Dizziness puts Ford in hospital overnightBy Associated Press,
© St. Petersburg Times
published May 18, 2003
RANCHO MIRAGE, Calif. - Former President Ford was feeling "quite well" Saturday and would likely be released from a hospital where he spent the night after becoming dizzy while playing golf in hot weather, his doctor said.
"He's perfectly stable, he's responding to treatment and he has no complaints physically," said Dr. Alan Kiselstein, the ex-president's doctor of 15 years.
The 89-year-old president had experienced episodes of lightheadedness associated with changes in his blood pressure for several days before he came to Eisenhower Medical Center, Kiselstein said.
"The particular causes of these episodes are multiple, complex and interactive. None of them appear life-threatening. They are rather more related to the aging process," Kiselstein said.
The nation's 38th president had a particularly severe episode of lightheadedness while playing golf in 96-degree temperatures Friday. He left the hospital that night, but the dizziness persisted and he returned.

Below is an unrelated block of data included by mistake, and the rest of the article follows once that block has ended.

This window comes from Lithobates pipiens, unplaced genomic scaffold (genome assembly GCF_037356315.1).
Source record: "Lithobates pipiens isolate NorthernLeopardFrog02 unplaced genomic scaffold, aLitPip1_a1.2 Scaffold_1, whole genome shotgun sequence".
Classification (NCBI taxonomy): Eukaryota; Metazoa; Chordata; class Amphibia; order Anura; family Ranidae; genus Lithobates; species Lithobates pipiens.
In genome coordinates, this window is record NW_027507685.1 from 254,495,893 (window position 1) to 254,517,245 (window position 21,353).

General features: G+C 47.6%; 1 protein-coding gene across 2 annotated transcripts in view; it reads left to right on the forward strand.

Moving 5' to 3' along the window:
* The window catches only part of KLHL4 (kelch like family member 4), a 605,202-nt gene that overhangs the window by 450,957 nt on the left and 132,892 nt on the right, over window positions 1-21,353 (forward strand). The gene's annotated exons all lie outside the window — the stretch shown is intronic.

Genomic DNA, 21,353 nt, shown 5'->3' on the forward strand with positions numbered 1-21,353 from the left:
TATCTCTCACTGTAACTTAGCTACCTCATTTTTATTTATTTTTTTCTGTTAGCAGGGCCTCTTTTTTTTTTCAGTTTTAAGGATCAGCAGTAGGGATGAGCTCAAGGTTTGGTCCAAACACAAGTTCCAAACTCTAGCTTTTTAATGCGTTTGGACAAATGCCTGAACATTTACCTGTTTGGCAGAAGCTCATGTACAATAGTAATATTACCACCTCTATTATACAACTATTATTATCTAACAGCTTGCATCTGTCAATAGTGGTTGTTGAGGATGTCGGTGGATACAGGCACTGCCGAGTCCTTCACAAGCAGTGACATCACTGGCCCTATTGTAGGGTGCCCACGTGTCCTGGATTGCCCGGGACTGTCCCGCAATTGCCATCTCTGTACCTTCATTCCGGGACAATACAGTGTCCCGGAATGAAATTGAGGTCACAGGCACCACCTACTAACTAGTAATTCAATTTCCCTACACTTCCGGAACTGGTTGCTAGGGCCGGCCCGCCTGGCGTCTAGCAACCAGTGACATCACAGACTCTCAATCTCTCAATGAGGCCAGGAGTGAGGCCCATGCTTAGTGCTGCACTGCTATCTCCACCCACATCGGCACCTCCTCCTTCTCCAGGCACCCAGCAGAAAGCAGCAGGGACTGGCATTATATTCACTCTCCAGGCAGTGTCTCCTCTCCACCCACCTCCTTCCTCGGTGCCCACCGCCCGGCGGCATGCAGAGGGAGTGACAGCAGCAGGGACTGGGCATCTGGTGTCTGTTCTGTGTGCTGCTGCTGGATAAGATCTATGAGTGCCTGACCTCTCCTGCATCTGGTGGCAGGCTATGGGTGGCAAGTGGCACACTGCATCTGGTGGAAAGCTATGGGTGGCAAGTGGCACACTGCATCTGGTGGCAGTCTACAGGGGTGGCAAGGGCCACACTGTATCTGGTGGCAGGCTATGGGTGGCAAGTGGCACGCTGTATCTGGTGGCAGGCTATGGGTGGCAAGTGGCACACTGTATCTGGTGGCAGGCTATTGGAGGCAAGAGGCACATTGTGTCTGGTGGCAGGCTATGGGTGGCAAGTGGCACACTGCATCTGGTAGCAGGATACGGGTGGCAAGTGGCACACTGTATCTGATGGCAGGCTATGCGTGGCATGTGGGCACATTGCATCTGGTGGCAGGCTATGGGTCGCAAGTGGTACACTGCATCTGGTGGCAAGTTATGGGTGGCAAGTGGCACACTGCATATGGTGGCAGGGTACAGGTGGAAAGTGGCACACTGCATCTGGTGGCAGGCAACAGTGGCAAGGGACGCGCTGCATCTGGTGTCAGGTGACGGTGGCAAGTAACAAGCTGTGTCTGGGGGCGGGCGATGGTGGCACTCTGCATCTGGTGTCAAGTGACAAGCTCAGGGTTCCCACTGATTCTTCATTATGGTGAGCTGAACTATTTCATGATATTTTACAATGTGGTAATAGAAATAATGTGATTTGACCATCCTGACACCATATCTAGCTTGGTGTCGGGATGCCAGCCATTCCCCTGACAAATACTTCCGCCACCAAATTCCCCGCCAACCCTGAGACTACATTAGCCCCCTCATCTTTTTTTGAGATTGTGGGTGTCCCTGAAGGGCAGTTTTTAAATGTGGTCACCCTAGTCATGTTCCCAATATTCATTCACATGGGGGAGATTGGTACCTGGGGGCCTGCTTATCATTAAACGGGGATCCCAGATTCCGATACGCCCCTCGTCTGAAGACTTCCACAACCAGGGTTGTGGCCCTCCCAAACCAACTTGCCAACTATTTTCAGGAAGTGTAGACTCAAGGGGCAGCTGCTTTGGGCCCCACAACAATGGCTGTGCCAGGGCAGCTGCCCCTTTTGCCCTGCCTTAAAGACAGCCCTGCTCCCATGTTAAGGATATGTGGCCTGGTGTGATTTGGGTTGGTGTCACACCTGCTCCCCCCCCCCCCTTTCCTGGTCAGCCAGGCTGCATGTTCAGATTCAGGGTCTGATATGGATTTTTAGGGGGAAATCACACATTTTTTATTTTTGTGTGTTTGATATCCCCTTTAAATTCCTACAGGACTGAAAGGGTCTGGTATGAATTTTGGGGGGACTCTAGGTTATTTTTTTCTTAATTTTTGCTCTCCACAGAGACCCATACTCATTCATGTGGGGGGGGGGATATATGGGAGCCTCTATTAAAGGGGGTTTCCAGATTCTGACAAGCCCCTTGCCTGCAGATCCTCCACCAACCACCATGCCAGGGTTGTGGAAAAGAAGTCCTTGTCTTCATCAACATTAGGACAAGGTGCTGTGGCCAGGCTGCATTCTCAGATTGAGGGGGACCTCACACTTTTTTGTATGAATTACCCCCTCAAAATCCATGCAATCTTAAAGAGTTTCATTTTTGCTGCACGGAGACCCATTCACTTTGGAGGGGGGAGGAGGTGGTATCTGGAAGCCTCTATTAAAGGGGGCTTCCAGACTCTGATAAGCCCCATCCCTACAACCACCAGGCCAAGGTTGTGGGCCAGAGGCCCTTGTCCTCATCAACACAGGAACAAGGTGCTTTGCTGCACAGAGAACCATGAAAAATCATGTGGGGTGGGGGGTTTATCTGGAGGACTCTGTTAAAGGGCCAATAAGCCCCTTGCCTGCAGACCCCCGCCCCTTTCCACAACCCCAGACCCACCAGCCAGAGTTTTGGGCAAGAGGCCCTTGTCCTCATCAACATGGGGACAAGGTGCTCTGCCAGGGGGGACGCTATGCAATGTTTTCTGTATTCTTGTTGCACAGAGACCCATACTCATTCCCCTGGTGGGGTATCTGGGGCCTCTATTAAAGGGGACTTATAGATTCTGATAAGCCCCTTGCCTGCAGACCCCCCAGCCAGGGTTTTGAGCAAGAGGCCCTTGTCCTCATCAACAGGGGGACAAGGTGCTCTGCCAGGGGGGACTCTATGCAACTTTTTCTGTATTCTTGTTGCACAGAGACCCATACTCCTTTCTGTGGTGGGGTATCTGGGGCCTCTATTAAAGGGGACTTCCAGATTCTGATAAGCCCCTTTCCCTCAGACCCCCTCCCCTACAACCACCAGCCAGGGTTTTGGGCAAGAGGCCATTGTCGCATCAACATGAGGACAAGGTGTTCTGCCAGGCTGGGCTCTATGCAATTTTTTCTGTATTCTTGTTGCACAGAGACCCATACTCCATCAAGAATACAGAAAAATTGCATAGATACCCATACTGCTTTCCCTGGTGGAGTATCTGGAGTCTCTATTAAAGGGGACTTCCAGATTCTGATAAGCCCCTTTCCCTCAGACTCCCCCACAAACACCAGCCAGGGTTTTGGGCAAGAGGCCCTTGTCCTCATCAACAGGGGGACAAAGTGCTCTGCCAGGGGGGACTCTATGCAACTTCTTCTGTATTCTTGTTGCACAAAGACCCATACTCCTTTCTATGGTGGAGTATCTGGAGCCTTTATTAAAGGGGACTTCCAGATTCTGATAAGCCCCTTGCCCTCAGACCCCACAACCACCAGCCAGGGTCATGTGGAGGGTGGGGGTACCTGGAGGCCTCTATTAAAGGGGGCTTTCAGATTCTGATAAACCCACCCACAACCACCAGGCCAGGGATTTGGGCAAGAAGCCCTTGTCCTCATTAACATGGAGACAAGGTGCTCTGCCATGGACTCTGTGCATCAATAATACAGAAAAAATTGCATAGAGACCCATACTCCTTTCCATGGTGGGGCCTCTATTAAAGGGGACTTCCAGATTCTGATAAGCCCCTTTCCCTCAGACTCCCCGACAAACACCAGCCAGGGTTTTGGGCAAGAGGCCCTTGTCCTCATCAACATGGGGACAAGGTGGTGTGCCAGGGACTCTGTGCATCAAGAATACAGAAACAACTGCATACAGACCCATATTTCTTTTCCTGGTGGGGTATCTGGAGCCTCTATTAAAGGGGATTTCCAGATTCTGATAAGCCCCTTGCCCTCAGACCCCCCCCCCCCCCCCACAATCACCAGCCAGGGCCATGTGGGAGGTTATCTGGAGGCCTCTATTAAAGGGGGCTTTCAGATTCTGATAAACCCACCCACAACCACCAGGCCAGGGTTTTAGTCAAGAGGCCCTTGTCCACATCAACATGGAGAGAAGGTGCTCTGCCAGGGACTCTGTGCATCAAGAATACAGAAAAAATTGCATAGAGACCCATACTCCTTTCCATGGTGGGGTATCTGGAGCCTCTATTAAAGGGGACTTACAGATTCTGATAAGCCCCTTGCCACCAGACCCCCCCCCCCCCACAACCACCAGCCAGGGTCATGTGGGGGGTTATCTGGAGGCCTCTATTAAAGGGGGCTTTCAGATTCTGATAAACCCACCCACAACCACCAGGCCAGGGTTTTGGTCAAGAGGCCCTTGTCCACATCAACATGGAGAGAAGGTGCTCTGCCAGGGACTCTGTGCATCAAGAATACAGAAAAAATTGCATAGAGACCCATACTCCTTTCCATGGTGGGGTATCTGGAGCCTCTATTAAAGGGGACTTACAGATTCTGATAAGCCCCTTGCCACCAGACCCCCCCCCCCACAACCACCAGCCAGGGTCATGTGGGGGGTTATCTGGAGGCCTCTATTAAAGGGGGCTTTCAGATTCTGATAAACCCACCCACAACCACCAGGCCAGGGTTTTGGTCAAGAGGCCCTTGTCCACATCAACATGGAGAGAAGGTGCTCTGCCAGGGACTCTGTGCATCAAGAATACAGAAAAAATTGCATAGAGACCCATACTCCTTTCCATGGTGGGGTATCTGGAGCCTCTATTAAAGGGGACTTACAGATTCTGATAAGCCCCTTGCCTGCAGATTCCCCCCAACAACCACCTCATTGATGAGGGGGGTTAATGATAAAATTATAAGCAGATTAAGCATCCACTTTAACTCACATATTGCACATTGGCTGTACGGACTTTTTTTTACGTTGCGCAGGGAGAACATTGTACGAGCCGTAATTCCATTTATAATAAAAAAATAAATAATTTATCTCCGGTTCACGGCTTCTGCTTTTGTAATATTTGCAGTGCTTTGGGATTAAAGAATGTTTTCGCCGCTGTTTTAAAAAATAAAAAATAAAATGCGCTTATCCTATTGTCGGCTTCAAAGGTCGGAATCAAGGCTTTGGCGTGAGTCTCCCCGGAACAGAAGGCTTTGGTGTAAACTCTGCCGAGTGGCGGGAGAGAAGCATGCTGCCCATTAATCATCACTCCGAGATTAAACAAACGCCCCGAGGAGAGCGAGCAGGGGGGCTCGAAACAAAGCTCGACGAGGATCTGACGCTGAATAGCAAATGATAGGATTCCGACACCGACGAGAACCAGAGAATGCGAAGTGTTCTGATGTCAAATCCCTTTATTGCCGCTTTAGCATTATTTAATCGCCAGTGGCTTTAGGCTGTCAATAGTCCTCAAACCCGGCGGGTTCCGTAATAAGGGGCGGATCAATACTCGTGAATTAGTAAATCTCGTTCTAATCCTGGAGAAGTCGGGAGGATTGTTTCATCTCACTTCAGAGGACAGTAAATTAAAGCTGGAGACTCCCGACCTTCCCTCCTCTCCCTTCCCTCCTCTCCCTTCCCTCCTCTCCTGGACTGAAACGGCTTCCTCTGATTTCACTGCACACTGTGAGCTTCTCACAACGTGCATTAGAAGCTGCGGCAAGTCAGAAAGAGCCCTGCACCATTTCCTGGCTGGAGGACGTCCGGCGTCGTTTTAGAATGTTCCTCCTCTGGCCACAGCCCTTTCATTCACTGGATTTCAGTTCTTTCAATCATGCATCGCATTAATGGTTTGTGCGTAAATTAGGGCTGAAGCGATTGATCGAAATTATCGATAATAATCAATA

Kiselstein said doctors were adjusting Ford's medication and that he would probably be released later Saturday. The doctor declined to name the medications.
"He's doing great, not a problem, and I have been trying to convey that to everyone since yesterday, that he's really okay," Ford spokeswoman Penny Circle said Saturday.
Officials at Eisenhower Medical Center had released few details on Ford's condition before Saturday's press conference.
Since April 14, hospitals have had to comply with revised patient privacy standards contained in the Health Insurance Portability and Accountability Act of 1996.
The federal regulations allow a hospital to disclose the name, location and general condition of a patient under its care only in response to requests, including from the media, that identify the patient by name. However, a patient can request that information not be disclosed.
Ford suffered a mild stroke in August 2000 when he was in Philadelphia to attend the Republican National Convention.
Ford is the nation's only president never elected to that office or the vice presidency. President Nixon chose him as vice president to replace Spiro Agnew, who was forced from office by scandal.
Ford, a Michigan Republican, then took office as president minutes after Nixon resigned and flew off into exile following the Watergate crisis.
He declared "our long national nightmare is over" but revived the debate a month later by granting Nixon a pardon for all crimes he committed as president. That single act, it was widely believed, cost Ford election to a term of his own in 1976.
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